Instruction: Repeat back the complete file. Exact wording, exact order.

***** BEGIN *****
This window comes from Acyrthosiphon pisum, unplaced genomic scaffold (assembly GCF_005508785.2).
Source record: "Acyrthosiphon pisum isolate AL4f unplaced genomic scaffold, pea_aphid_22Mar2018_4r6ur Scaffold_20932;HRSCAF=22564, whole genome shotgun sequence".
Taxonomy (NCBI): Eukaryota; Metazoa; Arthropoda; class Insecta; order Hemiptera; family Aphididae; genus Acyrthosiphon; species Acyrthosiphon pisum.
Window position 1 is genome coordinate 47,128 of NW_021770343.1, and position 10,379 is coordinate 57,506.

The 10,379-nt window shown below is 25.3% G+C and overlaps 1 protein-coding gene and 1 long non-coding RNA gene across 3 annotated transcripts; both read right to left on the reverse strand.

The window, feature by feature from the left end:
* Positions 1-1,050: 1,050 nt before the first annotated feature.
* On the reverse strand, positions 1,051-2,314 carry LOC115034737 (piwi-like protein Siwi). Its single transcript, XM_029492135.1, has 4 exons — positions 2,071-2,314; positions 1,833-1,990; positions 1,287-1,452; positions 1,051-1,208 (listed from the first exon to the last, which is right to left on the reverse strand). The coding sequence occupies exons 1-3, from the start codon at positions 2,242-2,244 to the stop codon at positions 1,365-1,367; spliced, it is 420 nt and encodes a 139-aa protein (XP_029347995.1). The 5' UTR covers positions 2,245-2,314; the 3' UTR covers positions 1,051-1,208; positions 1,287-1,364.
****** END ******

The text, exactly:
This window comes from Acyrthosiphon pisum, unplaced genomic scaffold (assembly GCF_005508785.2).
Source record: "Acyrthosiphon pisum isolate AL4f unplaced genomic scaffold, pea_aphid_22Mar2018_4r6ur Scaffold_20932;HRSCAF=22564, whole genome shotgun sequence".
Taxonomy (NCBI): Eukaryota; Metazoa; Arthropoda; class Insecta; order Hemiptera; family Aphididae; genus Acyrthosiphon; species Acyrthosiphon pisum.
Window position 1 is genome coordinate 47,128 of NW_021770343.1, and position 10,379 is coordinate 57,506.

The 10,379-nt window shown below is 25.3% G+C and overlaps 1 protein-coding gene and 1 long non-coding RNA gene across 3 annotated transcripts; both read right to left on the reverse strand.

The window, feature by feature from the left end:
* Positions 1-1,050: 1,050 nt before the first annotated feature.
* On the reverse strand, positions 1,051-2,314 carry LOC115034737 (piwi-like protein Siwi). Its single transcript, XM_029492135.1, has 4 exons — positions 2,071-2,314; positions 1,833-1,990; positions 1,287-1,452; positions 1,051-1,208 (listed from the first exon to the last, which is right to left on the reverse strand). The coding sequence occupies exons 1-3, from the start codon at positions 2,242-2,244 to the stop codon at positions 1,365-1,367; spliced, it is 420 nt and encodes a 139-aa protein (XP_029347995.1). The 5' UTR covers positions 2,245-2,314; the 3' UTR covers positions 1,051-1,208; positions 1,287-1,364.